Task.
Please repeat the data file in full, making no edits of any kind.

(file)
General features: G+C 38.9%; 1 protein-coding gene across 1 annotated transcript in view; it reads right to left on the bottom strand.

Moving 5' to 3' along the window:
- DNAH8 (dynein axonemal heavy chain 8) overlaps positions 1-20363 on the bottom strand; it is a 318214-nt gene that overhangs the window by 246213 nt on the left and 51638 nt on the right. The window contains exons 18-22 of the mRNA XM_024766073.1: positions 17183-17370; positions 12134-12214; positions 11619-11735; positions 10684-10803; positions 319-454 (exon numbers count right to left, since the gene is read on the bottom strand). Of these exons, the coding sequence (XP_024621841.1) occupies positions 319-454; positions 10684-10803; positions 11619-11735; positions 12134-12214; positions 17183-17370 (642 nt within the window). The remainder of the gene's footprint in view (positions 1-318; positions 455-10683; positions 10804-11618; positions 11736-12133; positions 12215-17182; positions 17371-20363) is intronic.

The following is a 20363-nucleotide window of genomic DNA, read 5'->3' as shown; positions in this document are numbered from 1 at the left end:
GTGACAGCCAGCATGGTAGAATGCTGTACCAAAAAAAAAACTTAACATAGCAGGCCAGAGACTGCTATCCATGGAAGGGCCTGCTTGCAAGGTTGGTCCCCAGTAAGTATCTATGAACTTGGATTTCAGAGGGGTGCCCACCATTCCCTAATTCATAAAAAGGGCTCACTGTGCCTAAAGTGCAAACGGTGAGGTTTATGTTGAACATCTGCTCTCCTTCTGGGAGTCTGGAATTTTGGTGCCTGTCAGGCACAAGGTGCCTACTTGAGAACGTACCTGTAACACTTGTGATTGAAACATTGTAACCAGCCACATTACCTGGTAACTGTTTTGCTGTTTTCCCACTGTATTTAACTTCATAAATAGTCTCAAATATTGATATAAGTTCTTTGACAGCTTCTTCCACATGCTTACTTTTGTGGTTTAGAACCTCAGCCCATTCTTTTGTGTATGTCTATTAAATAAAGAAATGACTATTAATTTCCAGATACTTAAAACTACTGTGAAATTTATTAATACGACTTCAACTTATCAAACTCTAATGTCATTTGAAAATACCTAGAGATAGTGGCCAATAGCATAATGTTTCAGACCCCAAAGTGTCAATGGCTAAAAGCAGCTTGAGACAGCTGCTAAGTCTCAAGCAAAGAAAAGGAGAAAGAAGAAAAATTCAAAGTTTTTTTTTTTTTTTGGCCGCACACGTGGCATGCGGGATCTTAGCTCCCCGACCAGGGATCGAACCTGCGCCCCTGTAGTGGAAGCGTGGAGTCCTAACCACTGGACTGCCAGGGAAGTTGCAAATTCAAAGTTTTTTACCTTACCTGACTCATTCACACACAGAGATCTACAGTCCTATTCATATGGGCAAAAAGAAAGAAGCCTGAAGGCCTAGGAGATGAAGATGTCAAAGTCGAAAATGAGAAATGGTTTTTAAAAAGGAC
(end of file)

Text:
General features: G+C 38.9%; 1 protein-coding gene across 1 annotated transcript in view; it reads right to left on the bottom strand.

Moving 5' to 3' along the window:
- DNAH8 (dynein axonemal heavy chain 8) overlaps positions 1-20363 on the bottom strand; it is a 318214-nt gene that overhangs the window by 246213 nt on the left and 51638 nt on the right. The window contains exons 18-22 of the mRNA XM_024766073.1: positions 17183-17370; positions 12134-12214; positions 11619-11735; positions 10684-10803; positions 319-454 (exon numbers count right to left, since the gene is read on the bottom strand). Of these exons, the coding sequence (XP_024621841.1) occupies positions 319-454; positions 10684-10803; positions 11619-11735; positions 12134-12214; positions 17183-17370 (642 nt within the window). The remainder of the gene's footprint in view (positions 1-318; positions 455-10683; positions 10804-11618; positions 11736-12133; positions 12215-17182; positions 17371-20363) is intronic.

The following is a 20363-nucleotide window of genomic DNA, read 5'->3' as shown; positions in this document are numbered from 1 at the left end:
GTGACAGCCAGCATGGTAGAATGCTGTACCAAAAAAAAAACTTAACATAGCAGGCCAGAGACTGCTATCCATGGAAGGGCCTGCTTGCAAGGTTGGTCCCCAGTAAGTATCTATGAACTTGGATTTCAGAGGGGTGCCCACCATTCCCTAATTCATAAAAAGGGCTCACTGTGCCTAAAGTGCAAACGGTGAGGTTTATGTTGAACATCTGCTCTCCTTCTGGGAGTCTGGAATTTTGGTGCCTGTCAGGCACAAGGTGCCTACTTGAGAACGTACCTGTAACACTTGTGATTGAAACATTGTAACCAGCCACATTACCTGGTAACTGTTTTGCTGTTTTCCCACTGTATTTAACTTCATAAATAGTCTCAAATATTGATATAAGTTCTTTGACAGCTTCTTCCACATGCTTACTTTTGTGGTTTAGAACCTCAGCCCATTCTTTTGTGTATGTCTATTAAATAAAGAAATGACTATTAATTTCCAGATACTTAAAACTACTGTGAAATTTATTAATACGACTTCAACTTATCAAACTCTAATGTCATTTGAAAATACCTAGAGATAGTGGCCAATAGCATAATGTTTCAGACCCCAAAGTGTCAATGGCTAAAAGCAGCTTGAGACAGCTGCTAAGTCTCAAGCAAAGAAAAGGAGAAAGAAGAAAAATTCAAAGTTTTTTTTTTTTTTTGGCCGCACACGTGGCATGCGGGATCTTAGCTCCCCGACCAGGGATCGAACCTGCGCCCCTGTAGTGGAAGCGTGGAGTCCTAACCACTGGACTGCCAGGGAAGTTGCAAATTCAAAGTTTTTTACCTTACCTGACTCATTCACACACAGAGATCTACAGTCCTATTCATATGGGCAAAAAGAAAGAAGCCTGAAGGCCTAGGAGATGAAGATGTCAAAGTCGAAAATGAGAAATGGTTTTTAAAAAGGAC